consumer

CARTELS SHOW TEETH

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garlic

By Miguel Raymundo

Business cartels always had their way with the government. How the abuse of their control over government hits the consumers again gets public attention on the price hike of garlic.

Garlic, a food ingredient, has not gone scarce in the market. Only that its price has shot up 900 percent from P17.00 to P300.00 per kilo. The conclusion of Senator Cynthia Villar is this is price manipulation.

Everybody is guessing what caused this. Was it a surge in demand for the food ingredient? Did supply decline? If things were normal except for a spike in prices, what gave the courage to traders and the cartel to manipulate the prices?

In a hearing in the Senate called by Sen. Cynthia Villar, government officials and industry leaders admitted the spike in the price of garlic stemmed from price manipulation.

While the garlic price shot up to outrageous level, consumers also suffered price spike in rice, basic food commodity in the country.

Price of well-milled rice shot up by 19 percent from its year ago prices. Commercial rice was selling at minimum of P42.00 per kilo in the market.

The price hike in rice, though, benefitted farmers as farm gate prices of palay went up to P25.00 per kilo.
Food cartels are moving, preparing to control their respective markets, with the garlic and food ingredient group taking the first bold move.

In this country cartels get what they want. They can force the President to reorganize government to accommodate their interests. And this power was again confirmed at the Department of Agriculture where these food cartels dictate their terms of engagement.

A secretary of agriculture is always at the mercy of these cartels. And Secretary Proceso Alcala of the DA is the latest victim of this cartel’s influence in government.

The DA under Alcala was lately chopped and taken away from him were “problematic” agencies like the NFA, PCA, and NIA. These agencies were given to former Senator Francisco Pangilinan, now the country’s food czar.He now sits in PNoy’s official cabinet.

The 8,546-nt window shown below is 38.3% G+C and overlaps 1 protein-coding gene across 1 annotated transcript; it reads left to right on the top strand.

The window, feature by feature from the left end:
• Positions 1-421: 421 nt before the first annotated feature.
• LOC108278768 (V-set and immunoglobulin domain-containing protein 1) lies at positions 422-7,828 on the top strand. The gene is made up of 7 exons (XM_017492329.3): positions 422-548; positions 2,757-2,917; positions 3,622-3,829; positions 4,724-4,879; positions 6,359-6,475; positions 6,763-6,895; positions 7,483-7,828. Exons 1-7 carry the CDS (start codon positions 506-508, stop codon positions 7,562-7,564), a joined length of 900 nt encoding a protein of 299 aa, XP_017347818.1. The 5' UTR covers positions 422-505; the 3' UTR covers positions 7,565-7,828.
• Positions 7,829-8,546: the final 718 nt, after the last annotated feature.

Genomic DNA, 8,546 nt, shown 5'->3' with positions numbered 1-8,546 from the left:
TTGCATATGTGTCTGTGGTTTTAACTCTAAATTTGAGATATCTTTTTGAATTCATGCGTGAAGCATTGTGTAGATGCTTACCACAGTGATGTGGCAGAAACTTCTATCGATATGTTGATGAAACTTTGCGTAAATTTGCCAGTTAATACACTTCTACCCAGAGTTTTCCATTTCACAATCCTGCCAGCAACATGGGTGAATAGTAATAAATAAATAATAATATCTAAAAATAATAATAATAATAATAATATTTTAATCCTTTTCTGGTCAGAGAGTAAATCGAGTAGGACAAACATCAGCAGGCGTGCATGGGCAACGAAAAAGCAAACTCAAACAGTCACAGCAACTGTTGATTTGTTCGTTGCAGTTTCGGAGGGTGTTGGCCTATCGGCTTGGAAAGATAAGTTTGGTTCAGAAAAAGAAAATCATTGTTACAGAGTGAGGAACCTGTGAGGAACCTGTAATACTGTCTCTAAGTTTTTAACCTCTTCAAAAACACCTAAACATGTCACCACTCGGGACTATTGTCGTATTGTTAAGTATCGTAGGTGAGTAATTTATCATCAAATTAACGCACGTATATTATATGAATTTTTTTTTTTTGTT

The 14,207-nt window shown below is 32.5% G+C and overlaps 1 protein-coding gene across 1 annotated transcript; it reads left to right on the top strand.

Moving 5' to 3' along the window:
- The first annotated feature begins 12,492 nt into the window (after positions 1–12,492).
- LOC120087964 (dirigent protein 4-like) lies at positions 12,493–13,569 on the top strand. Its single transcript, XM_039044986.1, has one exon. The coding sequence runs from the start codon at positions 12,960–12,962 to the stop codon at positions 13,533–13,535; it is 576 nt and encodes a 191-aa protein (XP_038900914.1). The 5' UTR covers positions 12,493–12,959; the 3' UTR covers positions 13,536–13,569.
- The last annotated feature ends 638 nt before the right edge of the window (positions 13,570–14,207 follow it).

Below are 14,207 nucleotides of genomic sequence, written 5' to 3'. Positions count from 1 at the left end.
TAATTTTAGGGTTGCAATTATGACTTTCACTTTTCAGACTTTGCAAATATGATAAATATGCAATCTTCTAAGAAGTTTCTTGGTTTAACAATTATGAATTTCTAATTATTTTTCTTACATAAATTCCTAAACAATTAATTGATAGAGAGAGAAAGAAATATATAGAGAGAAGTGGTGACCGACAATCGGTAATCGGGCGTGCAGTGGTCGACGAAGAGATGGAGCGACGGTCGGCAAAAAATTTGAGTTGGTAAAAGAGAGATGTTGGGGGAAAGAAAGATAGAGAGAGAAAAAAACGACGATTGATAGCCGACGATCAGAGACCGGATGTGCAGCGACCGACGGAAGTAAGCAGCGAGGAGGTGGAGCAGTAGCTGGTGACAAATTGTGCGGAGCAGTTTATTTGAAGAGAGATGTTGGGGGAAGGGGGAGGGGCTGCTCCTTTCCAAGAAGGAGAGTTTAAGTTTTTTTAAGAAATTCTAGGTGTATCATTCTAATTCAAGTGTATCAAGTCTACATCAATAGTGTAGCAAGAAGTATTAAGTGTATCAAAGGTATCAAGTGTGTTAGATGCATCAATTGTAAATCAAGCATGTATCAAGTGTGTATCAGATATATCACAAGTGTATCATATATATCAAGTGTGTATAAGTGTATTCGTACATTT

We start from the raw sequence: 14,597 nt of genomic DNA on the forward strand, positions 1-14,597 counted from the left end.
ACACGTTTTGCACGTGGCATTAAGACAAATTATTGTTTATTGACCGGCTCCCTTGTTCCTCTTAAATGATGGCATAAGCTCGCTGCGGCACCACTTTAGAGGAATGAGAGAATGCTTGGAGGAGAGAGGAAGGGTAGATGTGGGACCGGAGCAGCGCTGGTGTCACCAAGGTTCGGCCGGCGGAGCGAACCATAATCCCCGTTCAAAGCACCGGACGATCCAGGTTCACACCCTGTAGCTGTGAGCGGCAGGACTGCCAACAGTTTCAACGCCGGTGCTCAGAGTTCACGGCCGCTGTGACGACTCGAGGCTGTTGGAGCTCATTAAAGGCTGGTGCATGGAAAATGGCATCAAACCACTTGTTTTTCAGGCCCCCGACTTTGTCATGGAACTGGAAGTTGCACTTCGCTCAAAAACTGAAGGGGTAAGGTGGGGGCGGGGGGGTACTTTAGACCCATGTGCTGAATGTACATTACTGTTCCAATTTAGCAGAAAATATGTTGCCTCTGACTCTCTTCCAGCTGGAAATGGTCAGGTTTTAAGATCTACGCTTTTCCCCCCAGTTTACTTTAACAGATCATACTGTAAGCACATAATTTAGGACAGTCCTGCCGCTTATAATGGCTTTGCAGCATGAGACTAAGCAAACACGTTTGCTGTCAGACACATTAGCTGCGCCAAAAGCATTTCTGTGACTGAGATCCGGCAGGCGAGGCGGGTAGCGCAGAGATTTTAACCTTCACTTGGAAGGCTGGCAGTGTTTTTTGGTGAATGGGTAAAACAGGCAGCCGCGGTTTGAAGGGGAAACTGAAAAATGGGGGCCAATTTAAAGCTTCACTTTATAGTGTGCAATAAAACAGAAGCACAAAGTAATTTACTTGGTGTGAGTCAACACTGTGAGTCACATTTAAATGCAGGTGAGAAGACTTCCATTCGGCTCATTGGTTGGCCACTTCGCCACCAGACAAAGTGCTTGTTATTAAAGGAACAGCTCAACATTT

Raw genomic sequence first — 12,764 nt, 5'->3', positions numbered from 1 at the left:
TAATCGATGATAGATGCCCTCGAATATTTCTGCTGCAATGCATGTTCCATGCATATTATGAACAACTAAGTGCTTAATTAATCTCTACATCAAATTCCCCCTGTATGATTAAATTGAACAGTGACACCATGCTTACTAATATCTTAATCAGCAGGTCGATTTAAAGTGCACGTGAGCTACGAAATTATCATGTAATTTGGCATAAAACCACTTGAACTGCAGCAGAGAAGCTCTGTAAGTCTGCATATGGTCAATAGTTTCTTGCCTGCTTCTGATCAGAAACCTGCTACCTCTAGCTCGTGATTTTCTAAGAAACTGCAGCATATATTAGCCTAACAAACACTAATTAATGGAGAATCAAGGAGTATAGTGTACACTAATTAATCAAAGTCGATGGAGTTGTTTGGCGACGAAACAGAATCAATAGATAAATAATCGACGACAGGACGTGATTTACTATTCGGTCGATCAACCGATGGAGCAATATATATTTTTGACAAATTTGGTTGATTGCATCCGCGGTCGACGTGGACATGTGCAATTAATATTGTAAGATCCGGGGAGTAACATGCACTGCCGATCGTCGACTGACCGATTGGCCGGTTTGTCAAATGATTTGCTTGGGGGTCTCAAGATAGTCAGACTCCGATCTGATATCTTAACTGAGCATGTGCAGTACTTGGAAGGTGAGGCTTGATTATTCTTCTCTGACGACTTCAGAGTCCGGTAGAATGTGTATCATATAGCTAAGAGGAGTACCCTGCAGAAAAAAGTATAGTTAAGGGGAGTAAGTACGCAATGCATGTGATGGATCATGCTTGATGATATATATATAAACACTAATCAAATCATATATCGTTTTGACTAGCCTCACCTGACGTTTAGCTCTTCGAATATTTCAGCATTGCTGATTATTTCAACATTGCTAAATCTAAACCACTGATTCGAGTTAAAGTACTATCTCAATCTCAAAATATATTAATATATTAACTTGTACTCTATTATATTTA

Alcala refused to be dictated by the rice cartel and other food cartels. Instead,he went to the farms and encouraged farmers to plant more. He made it hard for the cartel to operate and contained massive rice smuggling.
Sources in the agriculture sector say Alcala’s vigilance and independence from the rice cartel ended up with savings in tens of billions of pesos in rice importation.

Same sources said, more than savings, Alcala was pushing for higher local production and improved food security. There is no food security in rice and farm product importation. He was pushing for higher income to farmers to encourage local production.

“Smuggling farm product is the cause of slow death of agriculture in the country,” they said.

But those billions of pesos lost by the cartels funded his removal. The strongest lobby to oust a cabinet member supported by media budget in tens of millions of pesos did Alcala in. He lost to the rice cartel lobby and is now a paper tiger in the farmers’ fight against powerful traders.

That the garlic cartel is not bothered a bit by some senators concern over this price manipulation could only mean confidence on their hold on some government officials, some of them in Malacañang.